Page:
Please do not forget that the Soviet Union only got around to turning it’s eye on Japan that very August.  Yes, you’re welcome for the reminder.

The Bushido Code that is currently all the rage to be enthusiastic about is the very code that made the Japanese invasions throughout the Pacific so very, very horrid for anyone who wasn’t Japanese.  Do not forget that Hiroo Onoda only surrendered in 1974!  Thirty years after the end of the war the last of the hold outs finally surrendered.  WTF?  Yeah, that’s how they rolled, that wasn’t just one guy, it was just one stubborn guy.

I see the Bushido Code as being directly related to how the Japanese treated it’s prisoners of war.  If you are unfamiliar with this treatment, please get a flipping education.  Want to know how the Japanese treated non-combatants?  Let me introduce you to a city named Nanjing. Maybe you should read about the forced sexual slavery of thousands of women from across the Pacific.  Or the starvation of thousands of POWS, the beatings, the torture.

Japan was not going to stop.  They needed to be stopped.  Fat Man and Little Boy stopped them with LESS loss of life than any other option.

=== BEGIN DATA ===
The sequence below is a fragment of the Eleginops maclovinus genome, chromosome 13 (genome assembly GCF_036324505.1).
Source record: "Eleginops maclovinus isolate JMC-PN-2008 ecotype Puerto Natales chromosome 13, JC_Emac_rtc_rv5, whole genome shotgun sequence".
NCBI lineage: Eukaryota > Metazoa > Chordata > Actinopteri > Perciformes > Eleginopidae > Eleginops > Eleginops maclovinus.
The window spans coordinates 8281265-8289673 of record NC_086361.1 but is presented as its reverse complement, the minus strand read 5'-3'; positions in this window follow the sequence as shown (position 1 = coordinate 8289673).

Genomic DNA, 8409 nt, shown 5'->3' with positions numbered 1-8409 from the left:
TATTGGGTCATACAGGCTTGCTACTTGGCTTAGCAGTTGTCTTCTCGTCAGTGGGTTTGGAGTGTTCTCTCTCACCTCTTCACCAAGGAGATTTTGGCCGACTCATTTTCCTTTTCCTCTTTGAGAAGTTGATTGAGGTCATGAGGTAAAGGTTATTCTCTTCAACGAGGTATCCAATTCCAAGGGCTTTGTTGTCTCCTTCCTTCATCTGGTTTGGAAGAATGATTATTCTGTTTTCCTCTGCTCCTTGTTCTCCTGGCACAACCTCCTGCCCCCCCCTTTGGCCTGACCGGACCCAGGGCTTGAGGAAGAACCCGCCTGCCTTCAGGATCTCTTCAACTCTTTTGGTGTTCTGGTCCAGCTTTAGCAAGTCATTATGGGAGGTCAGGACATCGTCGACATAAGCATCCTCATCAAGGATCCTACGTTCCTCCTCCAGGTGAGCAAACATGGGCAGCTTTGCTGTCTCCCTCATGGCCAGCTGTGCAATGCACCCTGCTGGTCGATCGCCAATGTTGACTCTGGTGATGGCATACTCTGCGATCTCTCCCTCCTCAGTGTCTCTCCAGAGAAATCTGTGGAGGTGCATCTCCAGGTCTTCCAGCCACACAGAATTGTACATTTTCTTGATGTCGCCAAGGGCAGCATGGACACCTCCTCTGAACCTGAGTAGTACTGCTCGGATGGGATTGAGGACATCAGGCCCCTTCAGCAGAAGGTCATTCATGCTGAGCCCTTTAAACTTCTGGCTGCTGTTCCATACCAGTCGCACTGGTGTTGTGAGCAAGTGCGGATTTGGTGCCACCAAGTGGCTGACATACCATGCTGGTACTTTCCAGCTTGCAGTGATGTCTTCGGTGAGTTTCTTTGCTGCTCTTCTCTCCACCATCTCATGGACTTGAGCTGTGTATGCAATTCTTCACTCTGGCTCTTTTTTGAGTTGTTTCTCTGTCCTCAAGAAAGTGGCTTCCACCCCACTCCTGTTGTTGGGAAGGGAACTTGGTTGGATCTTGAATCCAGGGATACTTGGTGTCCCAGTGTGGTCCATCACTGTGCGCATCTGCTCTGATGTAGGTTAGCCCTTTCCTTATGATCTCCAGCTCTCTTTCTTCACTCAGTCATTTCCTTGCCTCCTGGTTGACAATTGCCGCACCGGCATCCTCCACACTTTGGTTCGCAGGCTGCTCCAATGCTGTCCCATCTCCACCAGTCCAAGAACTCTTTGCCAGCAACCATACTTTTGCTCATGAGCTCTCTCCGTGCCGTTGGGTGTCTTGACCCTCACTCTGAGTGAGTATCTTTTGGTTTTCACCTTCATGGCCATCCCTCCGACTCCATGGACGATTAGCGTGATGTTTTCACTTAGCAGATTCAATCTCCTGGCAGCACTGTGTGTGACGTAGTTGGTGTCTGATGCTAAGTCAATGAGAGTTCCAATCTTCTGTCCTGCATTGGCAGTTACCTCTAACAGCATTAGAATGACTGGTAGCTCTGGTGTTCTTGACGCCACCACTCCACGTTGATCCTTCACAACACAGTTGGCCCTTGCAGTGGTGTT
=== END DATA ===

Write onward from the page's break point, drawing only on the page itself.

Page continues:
There has been some murmuring that the current administration will, at some point, apologize for dropping these bombs during WWII.  The calumny and grotesqueness of an apology like that would be dangerous.  Deeply and unalterably dangerous.  Also, it would be deeply stupid.  I believe sending an official to attend the memorial is as deeply stupid.

I leave you with an image of The Shanghai Baby, one of the last humans left alive after the Japanese attack in 1937.  It was 8 years later that the war that left this child an orphan and burned ended.  8 long years the Japanese burned through millions of lives in the Pacific during their quest to conquer and rule all.